The holiday season is a special time within the workplace—from Santa Claus to the arbitration clause, and everything in between. Here at Bloomberg BNA, we understand that both employers and employees are probably overwhelmed with gift guides this time of year, so we’ve created something a little different. Introducing: the BBNA Holiday Grievance Guide!
A Grievance Story
Speaking of gifts, the exchange of same is not entirely uncommon at the office during this celebratory season. But at what point does holiday gift-giving go from a merry sentiment to a mandatory sentence?
In Emery Industries, 89 LA 603, the employer had a history of gifting its employees Christmas gift baskets “consist[ing] primarily of a generous assortment of foods making up the ingredients for a holiday meal.” After nearly 55 years of delivering baskets full of “the ingredients of a Christmas dinner,” the company announced its decision to substitute these for $30 Kroger gift certificates, and the union grieved.
Arbitrator James C. Duff first noted that, after 55 years, it was unsurprising employees “were disappointed by the Company's decision to change the gift made available from a bountiful array of quality food to a certificate capable of being redeemed for $30 worth of groceries at the stores of a grocery chain.” Duff further acknowledged that, based on the testimony “concerning what was made available in the past via the food baskets or packages,” the gift certificate amount fell short of “buying a comparable holiday feast.”
Despite this, Duff concluded the company never committed to future Christmas dinner gifting, as there was no vehicle through which it bound itself to continue the tradition, and “making an annual gift available to its employees” did not amount to such. Accordingly, Duff denied the grievance—a decision that conformed to Arbitration Award Navigator data indicating employers often landed on the “nice list” in similar cases involving gifts.
It's Beginning to Look a Lot Like Arbitration
A holiday party can similarly play a role in one’s placement on either list this season. To avoid turning a workplace gathering into a workplace grievance, consider PepsiAmericas, 120 LA 1793.
In this award, the grievant was terminated after attending the company’s pre-Christmas Christmas party. Like most, this one started out as “a festive occasion where food and beverages were served, music was played, and where some of those present danced.” According to a female employee, the grievant—whom she barely knew—appeared at her table and “put his hands on her back and rubbed it up and down.” “[G]et your hands off me,” she said. After several more remarks, the grievant finally stopped.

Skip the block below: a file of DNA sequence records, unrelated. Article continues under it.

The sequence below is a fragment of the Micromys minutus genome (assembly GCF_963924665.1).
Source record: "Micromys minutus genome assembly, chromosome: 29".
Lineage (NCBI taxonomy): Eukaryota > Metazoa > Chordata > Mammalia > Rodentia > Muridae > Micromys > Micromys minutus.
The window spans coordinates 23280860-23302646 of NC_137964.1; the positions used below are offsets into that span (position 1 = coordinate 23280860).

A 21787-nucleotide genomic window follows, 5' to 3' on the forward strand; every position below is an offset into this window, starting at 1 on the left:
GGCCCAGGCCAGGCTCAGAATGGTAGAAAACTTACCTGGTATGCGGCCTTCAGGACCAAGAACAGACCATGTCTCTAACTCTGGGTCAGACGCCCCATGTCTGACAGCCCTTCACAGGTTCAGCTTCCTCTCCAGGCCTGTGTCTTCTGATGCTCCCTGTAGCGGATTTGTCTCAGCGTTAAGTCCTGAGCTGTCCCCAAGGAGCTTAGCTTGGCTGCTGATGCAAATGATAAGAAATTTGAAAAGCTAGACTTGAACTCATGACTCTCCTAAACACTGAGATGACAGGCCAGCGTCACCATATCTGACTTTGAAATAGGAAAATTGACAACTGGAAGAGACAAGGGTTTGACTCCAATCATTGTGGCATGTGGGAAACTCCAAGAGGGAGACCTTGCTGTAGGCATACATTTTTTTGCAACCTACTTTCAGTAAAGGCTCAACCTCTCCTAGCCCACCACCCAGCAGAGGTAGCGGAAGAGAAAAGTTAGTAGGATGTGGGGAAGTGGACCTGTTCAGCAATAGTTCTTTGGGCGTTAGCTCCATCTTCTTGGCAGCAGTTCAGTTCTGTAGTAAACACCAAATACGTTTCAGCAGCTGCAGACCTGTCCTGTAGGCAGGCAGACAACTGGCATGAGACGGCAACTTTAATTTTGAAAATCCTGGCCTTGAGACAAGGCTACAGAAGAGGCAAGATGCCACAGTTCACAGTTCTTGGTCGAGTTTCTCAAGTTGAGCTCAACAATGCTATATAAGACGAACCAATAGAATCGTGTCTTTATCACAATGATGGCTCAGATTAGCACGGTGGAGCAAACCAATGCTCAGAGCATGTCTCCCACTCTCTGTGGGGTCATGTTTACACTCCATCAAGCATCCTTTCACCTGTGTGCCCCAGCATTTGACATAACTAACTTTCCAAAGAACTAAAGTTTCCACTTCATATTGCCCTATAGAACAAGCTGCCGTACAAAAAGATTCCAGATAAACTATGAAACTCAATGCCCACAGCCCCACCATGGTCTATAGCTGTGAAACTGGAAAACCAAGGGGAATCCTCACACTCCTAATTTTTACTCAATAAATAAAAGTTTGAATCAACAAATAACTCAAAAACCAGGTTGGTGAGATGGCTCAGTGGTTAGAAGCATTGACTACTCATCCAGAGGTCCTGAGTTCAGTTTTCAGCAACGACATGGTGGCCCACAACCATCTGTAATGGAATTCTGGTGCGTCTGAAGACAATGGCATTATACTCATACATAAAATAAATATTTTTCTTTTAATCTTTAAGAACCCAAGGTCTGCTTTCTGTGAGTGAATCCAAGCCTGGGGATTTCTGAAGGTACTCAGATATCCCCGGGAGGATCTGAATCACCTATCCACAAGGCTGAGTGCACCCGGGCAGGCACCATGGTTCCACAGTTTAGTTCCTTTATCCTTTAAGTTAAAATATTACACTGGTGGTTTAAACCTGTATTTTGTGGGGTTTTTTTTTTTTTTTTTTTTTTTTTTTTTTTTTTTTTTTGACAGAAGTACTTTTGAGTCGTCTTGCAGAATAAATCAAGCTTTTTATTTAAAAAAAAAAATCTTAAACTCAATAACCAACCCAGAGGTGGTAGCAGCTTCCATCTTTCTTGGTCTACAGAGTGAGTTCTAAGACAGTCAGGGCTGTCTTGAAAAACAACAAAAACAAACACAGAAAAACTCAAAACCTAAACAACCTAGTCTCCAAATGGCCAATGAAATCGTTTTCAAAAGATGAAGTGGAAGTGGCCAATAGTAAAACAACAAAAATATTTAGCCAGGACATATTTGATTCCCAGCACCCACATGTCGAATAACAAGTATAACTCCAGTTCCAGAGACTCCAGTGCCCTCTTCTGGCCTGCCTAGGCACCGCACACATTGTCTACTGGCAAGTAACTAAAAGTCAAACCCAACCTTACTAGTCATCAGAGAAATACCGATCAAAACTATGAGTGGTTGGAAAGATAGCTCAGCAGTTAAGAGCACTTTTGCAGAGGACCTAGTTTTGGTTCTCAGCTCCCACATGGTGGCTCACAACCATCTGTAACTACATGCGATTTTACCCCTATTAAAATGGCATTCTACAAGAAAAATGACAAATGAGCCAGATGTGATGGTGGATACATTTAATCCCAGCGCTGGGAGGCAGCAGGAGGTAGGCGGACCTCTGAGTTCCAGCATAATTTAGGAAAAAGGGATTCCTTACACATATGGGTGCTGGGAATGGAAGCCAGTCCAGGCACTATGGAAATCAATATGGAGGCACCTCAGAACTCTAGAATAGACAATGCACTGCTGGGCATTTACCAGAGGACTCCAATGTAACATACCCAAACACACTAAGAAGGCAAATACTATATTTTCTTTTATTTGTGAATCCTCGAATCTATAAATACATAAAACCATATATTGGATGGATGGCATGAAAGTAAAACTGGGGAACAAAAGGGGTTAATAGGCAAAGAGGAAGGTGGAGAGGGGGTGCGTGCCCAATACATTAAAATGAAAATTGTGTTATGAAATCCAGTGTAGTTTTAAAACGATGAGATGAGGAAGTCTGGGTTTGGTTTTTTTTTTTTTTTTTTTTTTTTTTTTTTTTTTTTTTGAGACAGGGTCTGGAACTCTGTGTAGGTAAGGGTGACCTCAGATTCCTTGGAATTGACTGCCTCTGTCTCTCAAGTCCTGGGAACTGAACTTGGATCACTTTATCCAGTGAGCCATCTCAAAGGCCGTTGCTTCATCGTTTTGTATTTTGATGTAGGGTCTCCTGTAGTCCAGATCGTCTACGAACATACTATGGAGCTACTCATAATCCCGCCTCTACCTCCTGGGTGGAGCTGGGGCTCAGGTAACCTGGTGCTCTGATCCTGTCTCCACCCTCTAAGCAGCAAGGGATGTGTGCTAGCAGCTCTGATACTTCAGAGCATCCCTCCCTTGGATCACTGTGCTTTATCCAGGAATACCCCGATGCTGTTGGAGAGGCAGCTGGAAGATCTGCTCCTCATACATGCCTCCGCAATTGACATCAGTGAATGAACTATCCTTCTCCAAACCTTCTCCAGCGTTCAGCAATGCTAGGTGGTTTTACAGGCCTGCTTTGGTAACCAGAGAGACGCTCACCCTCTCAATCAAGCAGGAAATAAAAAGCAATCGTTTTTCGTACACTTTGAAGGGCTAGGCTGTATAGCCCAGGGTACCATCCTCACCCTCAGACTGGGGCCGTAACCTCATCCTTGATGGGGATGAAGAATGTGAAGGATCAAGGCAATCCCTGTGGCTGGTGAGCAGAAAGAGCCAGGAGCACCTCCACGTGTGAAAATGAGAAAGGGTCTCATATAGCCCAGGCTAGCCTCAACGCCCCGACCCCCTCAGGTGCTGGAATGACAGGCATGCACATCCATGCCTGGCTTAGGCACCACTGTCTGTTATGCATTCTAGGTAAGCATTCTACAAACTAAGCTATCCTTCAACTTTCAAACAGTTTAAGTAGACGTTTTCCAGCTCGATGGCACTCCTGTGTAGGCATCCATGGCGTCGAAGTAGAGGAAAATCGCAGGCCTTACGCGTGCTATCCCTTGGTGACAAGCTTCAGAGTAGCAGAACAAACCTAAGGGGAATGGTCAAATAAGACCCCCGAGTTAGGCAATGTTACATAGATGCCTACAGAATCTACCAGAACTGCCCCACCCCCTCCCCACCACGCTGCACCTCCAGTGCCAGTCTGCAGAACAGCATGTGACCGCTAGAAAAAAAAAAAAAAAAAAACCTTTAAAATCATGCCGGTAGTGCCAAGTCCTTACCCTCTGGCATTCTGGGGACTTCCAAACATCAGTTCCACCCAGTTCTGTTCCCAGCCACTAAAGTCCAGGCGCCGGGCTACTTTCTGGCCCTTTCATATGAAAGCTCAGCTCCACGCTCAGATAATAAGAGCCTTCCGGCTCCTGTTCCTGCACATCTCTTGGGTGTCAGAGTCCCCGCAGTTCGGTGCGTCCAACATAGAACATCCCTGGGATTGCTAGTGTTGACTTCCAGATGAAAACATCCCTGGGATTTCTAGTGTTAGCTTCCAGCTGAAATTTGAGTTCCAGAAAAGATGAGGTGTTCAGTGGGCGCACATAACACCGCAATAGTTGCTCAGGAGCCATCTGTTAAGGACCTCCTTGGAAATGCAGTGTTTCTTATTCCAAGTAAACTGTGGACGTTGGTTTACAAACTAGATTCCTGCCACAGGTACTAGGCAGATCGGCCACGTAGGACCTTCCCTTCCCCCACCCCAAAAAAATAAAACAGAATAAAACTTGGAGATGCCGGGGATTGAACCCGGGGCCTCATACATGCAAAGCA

The grievant denied this, arguing that he never touched the female employee’s back. “Instead, he testified to having danced immediately behind [her] ... and to have put his leg up on her chair.” The grievant also claimed “to only have touched her on the shoulder when saying goodbye while also thanking her for ‘being a good sport.’” Following the female employee’s retelling of this nightmare before Christmas, however, the employer determined an offense had occurred.
Arbitrator William C. Heekin noted that the employee’s account was “both internally plausible and corroborated in substantial part by several witnesses; none of whom had a prior relationship of any kind with the Grievant.” There was no basis for finding that these witnesses were motivated in any way to provide false testimonies, Heekin said. In contrast, aside from his girlfriend’s undetailed testimony, the grievant’s account was largely uncorroborated, as well as “wholly implausible” and “suggestive of a contrivance.”
Heekin denied the grievance, holding grievant’s “improper” conduct at the Christmas party “adversely affected his ‘relationship with his fellow employee(s)’” and violated company rules. Like Emery Industries, this, too, wasn’t an unusual conclusion, as employers found themselves on the “nice list” more often than not in cases involving misconduct according to data.
‘Tis the Season to Be Grievin’
Grievances arising out of gift exchanges and themed parties only scratch the surface in terms of holiday-related arbitration issues. There are many other areas of concern, including holiday work and pay. For an extended outlook beyond the mini grievance guide provided herein, be sure to visit Bloomberg BNA’s Arbitration Award Navigator. Happy holidays, and may all your grievances be all right!
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